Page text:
Cambs & Hunts Contract Bridge Association
Promoting Bridge in Cambridgeshire
Release 2.19q
Defence to Stayman/Transfers by Chris Jagger

When opponents open 1NT and their partner responds with Stayman or Transfers, how do you play a double?

The conventional view when I was learning the game was that double showed a hand that would have doubled 1NT, as otherwise these hands were difficult to bid. Having said this, even amongst the top players, there are many who play the double as natural, showing the suit bid. Some combine the two, saying that double is either natural, or the first move on a strong hand.

The last option, whilst sounding to be a good compromise, is actually fairly unplayable, though I play it myself with some partners! However, if you add some methods in, it becomes a good compromise, allowing you to compete in diamonds, take penalties when they are due, and bid game as appropriate. The following is rather technical, so if you are not called Wightwick this could be a good point to skip to the next article!

The key is that double by responder is the normal action with 3 card support for partner's possible suit, and 7+ points. We illustrate over the two diamond transfer.

(1NT)-P-(2)-X,-(2)-X = 3+ diamonds, 7+ points (but not long hearts).

(1NT)-P-(2)-X,-(2)-2♠/3♠ = Fit jumps (5 spades, 3 diamonds); note no overcall of 1NT.

(1NT)-P-(2)-X,-(2)-2NT = 12-14, natural (taking a view that partner has the weak hand).

(1NT)-P-(2)-X,-(2)-3♣ = Constructive.

(1NT)-P-(2)-X,-(2)-3 = To play opposite the strong hand (taking the view partner has not got a weak hand with diamonds).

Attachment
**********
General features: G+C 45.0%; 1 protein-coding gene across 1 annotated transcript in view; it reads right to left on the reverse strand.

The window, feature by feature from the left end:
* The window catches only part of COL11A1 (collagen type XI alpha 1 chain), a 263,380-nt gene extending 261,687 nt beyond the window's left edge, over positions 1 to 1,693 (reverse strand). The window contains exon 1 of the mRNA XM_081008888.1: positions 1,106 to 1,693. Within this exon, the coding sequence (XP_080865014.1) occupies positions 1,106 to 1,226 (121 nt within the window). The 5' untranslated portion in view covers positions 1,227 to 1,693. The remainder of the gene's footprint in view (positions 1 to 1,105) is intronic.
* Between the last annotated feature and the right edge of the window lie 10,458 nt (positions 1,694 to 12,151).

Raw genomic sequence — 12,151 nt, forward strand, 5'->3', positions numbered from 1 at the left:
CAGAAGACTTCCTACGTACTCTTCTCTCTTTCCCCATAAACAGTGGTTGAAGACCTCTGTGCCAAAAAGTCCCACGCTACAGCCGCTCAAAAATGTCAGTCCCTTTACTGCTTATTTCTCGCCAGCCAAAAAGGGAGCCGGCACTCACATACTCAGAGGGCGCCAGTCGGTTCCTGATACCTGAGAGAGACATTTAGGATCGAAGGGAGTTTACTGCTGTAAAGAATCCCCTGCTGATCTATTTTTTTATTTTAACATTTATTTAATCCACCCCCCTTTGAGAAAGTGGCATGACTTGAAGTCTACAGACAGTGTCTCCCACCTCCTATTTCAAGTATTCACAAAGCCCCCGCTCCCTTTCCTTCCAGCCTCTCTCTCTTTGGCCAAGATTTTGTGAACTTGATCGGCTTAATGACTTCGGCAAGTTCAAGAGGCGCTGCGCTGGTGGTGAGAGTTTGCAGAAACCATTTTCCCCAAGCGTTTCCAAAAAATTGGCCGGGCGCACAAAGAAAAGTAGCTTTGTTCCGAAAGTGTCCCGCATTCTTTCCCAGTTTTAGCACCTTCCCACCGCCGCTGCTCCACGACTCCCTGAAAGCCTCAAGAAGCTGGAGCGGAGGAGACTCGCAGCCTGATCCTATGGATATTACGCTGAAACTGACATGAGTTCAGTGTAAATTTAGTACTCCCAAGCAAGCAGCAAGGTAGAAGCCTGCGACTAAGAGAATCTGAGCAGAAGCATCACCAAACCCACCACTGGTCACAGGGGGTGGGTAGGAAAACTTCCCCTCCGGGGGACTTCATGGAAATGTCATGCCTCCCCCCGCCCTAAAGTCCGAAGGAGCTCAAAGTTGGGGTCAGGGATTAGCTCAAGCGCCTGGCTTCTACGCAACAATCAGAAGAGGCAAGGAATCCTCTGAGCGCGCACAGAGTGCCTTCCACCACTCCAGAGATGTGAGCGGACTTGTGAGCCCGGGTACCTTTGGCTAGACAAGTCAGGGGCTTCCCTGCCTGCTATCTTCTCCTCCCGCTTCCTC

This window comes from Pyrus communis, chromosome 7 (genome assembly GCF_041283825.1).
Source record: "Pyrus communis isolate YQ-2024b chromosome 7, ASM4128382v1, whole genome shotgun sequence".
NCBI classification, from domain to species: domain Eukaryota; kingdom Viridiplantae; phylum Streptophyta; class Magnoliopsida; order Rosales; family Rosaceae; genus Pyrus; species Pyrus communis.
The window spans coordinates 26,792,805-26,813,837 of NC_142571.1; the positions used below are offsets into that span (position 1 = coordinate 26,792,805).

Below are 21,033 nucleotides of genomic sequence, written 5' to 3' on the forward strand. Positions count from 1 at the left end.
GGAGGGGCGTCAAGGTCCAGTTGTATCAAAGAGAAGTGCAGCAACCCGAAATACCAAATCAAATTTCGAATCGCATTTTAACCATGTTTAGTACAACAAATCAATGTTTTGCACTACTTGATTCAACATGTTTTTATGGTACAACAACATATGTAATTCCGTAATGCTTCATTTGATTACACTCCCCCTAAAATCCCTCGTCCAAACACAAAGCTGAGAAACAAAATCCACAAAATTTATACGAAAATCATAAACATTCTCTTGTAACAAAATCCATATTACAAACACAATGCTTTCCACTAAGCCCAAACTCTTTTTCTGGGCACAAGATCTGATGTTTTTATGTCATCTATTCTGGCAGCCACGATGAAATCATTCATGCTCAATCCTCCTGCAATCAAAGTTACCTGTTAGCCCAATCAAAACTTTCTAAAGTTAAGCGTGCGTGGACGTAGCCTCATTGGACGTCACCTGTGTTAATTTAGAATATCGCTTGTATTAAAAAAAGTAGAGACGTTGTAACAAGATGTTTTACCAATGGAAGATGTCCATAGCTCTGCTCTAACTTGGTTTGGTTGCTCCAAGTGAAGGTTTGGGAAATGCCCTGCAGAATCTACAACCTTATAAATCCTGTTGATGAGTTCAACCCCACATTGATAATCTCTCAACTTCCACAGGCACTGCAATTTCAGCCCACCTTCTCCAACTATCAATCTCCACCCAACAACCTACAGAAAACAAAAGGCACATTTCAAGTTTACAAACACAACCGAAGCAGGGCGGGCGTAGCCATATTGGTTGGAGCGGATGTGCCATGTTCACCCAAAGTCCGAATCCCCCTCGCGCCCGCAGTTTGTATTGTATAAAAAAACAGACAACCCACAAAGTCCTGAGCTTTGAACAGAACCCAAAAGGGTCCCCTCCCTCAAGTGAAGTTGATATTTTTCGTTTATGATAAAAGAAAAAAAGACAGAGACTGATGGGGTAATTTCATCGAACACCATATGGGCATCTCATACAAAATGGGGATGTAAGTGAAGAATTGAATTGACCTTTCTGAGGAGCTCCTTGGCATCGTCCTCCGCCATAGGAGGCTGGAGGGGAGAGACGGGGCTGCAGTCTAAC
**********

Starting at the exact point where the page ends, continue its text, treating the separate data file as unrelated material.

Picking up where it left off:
(1NT)-P-(2)-X,-(P)-2 = UCB, about 12-14 (other bids as before).

The important part of the system is how to continue after (1NT)-P-(2)-X,-(2)-X-(P)-? Basically `rebidding' your suit is weak, and all others are strong:

P = For penalties.

3 = Weak with diamonds (may have other suits as well, but too bad!).

2♠ = Natural, 4 or 5 spades usually.

2NT = Scramble, 16+ points (any hand with four card suits, or minimum with diamonds)

3♣ = 16+, natural, but minimum.

3  = Game forcing with a minor.

3♠ = Game forcing with six spades.

4m = 5-5 with spades and the bid minor (ie Roman Jump).

If the auction commences (1NT)-P-(2)-X,-(2)-P-(P), now all bids are strong, doubling being for take out (with Lebensohl), 2NT being used as a minimum strong hand with a minor, 3m is stronger but not forcing, the cue asks for a stop (ie based on a big minor suit hand else you would double), and 4m is a Roman jump as above.

A final sequence worthy of comment: (1NT)-P-(2)-X,-(P)-P-(2)-P = Weak with diamonds or strong wanting a penalty from 2 (partner can now double without 3 diamonds, eg 4225 shape).

You will note that the above does not cater for every hand. In particular you don't always take a penalty when the weaker hand has shortage in both red suits. Also. it is perhaps better to play (1NT)-P-(2)-X,-(2)-P-(P)-2NT as natural, about a 20 count, taking the view partner is not likely to be passing a take out double.

I should thank Ian Pagan for the basic idea of this system - the continuations are a joint effort.